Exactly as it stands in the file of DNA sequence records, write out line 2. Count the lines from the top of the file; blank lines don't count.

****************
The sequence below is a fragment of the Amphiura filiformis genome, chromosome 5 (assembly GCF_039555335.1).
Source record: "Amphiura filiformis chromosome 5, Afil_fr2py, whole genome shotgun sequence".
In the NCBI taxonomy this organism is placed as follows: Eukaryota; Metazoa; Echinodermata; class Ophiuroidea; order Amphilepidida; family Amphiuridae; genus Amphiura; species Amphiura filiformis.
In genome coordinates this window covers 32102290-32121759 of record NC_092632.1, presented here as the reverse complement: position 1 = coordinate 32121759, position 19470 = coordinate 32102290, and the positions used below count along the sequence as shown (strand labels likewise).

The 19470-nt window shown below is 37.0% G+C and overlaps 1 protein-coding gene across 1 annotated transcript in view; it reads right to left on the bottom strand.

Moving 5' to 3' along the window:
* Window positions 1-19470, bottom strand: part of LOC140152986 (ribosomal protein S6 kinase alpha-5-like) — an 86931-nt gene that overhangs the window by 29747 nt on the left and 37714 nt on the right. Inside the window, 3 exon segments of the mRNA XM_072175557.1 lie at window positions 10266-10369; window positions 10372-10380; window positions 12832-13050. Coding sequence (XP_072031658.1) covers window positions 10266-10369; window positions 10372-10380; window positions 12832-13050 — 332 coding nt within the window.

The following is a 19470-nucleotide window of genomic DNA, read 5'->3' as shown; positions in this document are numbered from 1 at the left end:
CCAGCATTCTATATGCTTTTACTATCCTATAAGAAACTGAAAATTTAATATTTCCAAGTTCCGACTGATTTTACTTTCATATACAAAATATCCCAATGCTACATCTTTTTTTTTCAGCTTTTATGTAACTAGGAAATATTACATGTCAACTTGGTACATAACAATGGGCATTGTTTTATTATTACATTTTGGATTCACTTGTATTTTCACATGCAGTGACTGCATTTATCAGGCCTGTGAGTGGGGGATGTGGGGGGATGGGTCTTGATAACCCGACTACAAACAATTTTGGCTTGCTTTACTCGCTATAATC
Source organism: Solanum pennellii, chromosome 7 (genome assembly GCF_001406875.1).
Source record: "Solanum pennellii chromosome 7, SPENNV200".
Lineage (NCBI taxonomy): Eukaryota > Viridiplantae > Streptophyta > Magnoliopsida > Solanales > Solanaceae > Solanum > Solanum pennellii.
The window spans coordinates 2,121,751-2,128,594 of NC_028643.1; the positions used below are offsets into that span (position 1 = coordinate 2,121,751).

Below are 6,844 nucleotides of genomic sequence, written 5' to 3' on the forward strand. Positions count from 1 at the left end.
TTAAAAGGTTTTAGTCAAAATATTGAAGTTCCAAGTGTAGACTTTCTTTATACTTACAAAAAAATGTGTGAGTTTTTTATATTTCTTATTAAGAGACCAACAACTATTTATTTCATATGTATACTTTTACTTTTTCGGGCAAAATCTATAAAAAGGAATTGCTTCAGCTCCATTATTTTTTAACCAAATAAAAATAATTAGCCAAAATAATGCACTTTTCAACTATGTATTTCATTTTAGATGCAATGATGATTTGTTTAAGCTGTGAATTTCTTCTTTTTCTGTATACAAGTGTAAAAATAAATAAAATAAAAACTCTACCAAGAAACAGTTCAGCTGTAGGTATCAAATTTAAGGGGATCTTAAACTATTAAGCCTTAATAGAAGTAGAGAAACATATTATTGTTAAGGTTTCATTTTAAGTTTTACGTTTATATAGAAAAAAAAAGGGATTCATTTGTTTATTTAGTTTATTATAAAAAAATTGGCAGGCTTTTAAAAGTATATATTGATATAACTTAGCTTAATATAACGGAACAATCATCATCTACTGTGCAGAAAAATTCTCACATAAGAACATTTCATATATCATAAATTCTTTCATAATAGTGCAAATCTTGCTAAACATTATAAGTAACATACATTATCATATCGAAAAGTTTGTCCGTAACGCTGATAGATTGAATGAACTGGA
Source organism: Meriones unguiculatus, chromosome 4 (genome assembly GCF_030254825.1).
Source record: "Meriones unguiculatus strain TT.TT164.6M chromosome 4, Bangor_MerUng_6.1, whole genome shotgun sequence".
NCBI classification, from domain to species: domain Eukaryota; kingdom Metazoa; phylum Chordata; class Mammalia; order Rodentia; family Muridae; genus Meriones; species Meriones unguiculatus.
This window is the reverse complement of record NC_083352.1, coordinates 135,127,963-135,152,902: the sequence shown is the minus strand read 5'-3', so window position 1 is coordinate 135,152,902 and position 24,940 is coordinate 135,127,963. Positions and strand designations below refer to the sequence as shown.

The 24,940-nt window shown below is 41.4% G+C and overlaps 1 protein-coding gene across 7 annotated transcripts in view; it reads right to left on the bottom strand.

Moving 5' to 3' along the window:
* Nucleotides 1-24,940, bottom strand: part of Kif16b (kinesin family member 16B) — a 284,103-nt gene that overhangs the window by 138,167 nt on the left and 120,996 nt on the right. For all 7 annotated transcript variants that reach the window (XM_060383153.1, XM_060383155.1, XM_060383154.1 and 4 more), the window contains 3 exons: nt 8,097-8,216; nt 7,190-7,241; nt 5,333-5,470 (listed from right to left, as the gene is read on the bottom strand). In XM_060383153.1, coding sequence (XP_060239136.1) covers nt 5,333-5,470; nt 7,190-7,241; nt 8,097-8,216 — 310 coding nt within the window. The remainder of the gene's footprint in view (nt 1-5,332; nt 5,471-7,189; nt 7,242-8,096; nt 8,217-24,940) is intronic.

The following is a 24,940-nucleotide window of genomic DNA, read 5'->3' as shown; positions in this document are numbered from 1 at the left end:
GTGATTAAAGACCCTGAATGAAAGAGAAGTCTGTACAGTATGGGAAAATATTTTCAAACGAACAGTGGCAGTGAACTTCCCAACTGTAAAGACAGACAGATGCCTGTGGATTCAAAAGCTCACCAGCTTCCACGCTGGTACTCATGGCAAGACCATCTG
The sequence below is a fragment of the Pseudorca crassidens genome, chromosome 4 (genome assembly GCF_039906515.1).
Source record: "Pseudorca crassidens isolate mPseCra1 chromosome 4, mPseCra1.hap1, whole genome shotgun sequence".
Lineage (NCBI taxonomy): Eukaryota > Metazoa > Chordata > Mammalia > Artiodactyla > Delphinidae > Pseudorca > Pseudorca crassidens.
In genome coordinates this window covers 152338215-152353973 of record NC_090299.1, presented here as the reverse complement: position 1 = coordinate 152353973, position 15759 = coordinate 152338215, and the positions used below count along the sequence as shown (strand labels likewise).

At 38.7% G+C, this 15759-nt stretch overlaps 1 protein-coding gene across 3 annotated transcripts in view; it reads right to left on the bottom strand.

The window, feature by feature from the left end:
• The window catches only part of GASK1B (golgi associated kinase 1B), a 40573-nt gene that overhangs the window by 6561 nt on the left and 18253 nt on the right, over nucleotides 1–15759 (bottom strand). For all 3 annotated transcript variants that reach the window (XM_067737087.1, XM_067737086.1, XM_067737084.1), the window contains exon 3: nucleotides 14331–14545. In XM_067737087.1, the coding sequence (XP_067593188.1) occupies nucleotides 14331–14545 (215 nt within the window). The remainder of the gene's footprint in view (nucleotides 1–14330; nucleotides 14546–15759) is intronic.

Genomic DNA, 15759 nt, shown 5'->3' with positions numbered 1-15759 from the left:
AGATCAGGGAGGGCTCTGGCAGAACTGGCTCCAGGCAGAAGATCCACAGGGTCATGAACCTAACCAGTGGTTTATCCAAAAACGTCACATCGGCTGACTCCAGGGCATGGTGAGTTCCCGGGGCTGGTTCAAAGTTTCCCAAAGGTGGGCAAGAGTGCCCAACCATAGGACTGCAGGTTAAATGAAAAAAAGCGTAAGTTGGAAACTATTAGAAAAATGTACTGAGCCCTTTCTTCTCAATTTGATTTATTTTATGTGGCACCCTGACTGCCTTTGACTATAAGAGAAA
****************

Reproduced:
Source record: "Amphiura filiformis chromosome 5, Afil_fr2py, whole genome shotgun sequence".